by Danielle Rippingale
We see them strutting around in the latest fashions and being pampered in salons everywhere in Tokyo. You know who I’m talking about—the dogs of Tokyo! With falling birth rates, and pet ownership rising to more than 23 million in Japan, this $10 billion a year industry makes a worthy topic for environmental consideration.
You may eat and wear organic, cycle around Tokyo, and make gallant efforts to reduce what you consume, but does your green lifestyle include your pet? Our pets live in the same environment as us and are affected by the decisions we make, whether it is the quality of food or the cleaning products (home and body) we use. Your pets can benefit as much as you do by living a healthy, green lifestyle. Consider these steps:
Buy quality food in bulk. Pet shops in Tokyo can often order larger bags of food for you, minimizing packaging waste and trips to the store, and saving you money. Avoid pet foods that are highly processed, use protein fillers, and have high amounts of preservatives. Instead, buy from companies that are primary processors of ingredients rather than those that using by-products from the meat and agriculture industry. Some brands use organic ingredients, promoting a healthy earth and pet, and reducing susceptibility to diet-related sensitivities. For the DIY crowd, consider making your own pet food using the following rule of thumb: 40 percent protein, 30 percent vegetable, and 30 percent carbohydrate. For more on this topic see www.wikihow.com/Choose-Healthy-Dog-Food.
Innova dog and cat food is available in quality pet stores and can be ordered in a large 7.5kg size—just ask! Pets Promise (USA) offers dog & cat foods that are available online from Japan-based Foreign Buyers Club (www.fbcusa.com).
For pet waste, a composter is ideal, but this solution is not feasible unless you have a yard. For those who have accumulated plastic shopping bags, reuse them for picking up doggie waste rather than trashing them. The problem of course is that the bag will remain in the landfill until it decomposes. If you are a tote-using family and looking to buy poop bags, try biodegradable ones.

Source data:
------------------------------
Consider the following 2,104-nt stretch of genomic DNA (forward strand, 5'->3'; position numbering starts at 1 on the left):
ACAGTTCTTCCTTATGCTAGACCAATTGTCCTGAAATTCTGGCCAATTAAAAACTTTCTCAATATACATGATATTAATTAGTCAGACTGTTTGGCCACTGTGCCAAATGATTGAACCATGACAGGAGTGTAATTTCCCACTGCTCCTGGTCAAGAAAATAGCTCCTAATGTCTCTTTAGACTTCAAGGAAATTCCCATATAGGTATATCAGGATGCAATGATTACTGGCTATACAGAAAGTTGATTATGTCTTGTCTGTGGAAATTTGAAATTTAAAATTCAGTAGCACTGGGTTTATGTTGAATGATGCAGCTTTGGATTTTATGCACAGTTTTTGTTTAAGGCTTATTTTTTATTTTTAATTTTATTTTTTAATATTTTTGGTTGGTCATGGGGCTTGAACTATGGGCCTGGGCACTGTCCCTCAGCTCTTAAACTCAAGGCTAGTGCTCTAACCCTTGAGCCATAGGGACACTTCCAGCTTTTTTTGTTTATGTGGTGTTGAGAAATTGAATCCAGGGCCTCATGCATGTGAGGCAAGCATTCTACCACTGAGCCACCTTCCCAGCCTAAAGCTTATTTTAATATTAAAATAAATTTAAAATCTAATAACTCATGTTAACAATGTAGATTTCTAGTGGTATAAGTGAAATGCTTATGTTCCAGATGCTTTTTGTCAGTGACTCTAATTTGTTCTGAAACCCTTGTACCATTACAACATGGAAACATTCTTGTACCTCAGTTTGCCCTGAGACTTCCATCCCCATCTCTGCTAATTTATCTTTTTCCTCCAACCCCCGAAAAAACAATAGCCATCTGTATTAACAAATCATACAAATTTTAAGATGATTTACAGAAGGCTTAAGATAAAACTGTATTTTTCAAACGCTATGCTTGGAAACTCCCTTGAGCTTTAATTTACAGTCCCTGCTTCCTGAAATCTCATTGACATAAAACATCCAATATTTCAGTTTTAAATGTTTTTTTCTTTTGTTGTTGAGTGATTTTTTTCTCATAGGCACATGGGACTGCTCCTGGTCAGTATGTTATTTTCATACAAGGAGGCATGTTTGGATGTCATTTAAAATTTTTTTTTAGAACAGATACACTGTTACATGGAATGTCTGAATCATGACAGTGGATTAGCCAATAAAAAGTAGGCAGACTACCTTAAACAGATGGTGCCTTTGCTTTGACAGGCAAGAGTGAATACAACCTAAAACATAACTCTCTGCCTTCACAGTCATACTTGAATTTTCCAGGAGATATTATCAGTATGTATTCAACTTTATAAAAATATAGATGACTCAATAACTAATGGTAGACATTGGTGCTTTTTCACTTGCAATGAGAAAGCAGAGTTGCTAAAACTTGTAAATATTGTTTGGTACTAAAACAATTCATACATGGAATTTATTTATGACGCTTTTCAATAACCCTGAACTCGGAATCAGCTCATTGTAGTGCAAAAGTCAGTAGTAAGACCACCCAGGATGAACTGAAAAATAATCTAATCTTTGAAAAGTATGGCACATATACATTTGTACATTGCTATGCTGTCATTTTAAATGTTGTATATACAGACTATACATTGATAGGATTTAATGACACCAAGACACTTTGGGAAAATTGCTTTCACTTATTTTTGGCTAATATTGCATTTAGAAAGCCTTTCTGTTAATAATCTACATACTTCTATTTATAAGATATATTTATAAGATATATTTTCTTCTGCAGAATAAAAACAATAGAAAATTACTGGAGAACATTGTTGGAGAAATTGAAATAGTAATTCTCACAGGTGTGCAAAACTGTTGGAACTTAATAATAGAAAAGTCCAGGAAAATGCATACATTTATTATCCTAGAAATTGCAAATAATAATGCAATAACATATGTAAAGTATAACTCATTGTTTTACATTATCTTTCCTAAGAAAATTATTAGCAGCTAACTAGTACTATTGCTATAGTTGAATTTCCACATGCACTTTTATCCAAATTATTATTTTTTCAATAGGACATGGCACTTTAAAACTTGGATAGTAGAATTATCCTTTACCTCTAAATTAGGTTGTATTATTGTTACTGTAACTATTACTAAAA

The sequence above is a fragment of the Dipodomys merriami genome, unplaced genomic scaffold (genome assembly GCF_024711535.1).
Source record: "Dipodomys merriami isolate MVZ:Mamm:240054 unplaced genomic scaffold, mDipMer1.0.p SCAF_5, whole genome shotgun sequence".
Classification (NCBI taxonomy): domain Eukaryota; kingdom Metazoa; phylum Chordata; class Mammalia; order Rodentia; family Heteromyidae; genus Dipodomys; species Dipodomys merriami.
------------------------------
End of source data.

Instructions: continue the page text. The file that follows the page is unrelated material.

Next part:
For cats, buy biodegradable and flushable kitty litter. Rather than emptying the entire pan, you can scoop the solid waste out and just scatter the wet litter around in the pan until you need to change it. The pine pellets variety lasts a long time, is low toxin (unlike clay that risks silica dust inhalation), economical, easy to flush, made from timber by-products, and is readily available in pet shops and supermarkets in Japan. For the eco-savvy and patient, the best option is to train your cat to use the toilet—yes, your toilet and yes, it is possible. I have done it myself with an adult cat and there are kits (not necessary) and many online resources, such as www.karawynn.net/mishacat/toilet.html.
Just like our own haircare products, you’d be surprised by the amount of toxic chemicals found in pet shampoos. Aubrey Organics Dog Shampoo and Crème Rinse offer a natural and safe alternative (available at Natural Mart in Hiroo and Tokyu Hands, ¥1,890).
If you have outdoor pets, fleas and ticks can be a nuisance and also carry diseases that affect your pet’s health. Treat these concerns using preventative care and natural solutions. Too many insecticide soaps and sprays are toxic to your pet, you, and the environment. Instead, use natural methods like regular combing, bathing, and vacuuming. For dogs, adding garlic and brewer’s yeast to food can control fleas. For more information visit www.greenpaws.org/products.php.
Missed it? The chemical-free cleaning recipes featured in Tokyo-Eco May 1st are all pet-friendly. Visit www.weekenderjapan.com to see the online edition.
Sadly, it is reported that 1,000 cats and dogs are put down every day in Japan shelters. Contact Tokyo ARK to learn more about pet ownership in Japan and to adopt (www.arkbark.net).
ECO FACT: Japanese are generally against the idea of neutering because they feel it is unnatural or goes against nature.
GREEN GLOSSARY: Against Animal Testing. Also ‘cruelty free’ and ‘not tested on animals.’ Used to identify cosmetic and household product companies that do not test lethal doses of their products (chemicals) on animals. Look for ‘no animal testing’ logos certified by the Coalition for Consumer Information on Cosmetics (www.leapingbunny.org) or PETA.org, which offers cruelty-free shopping guides.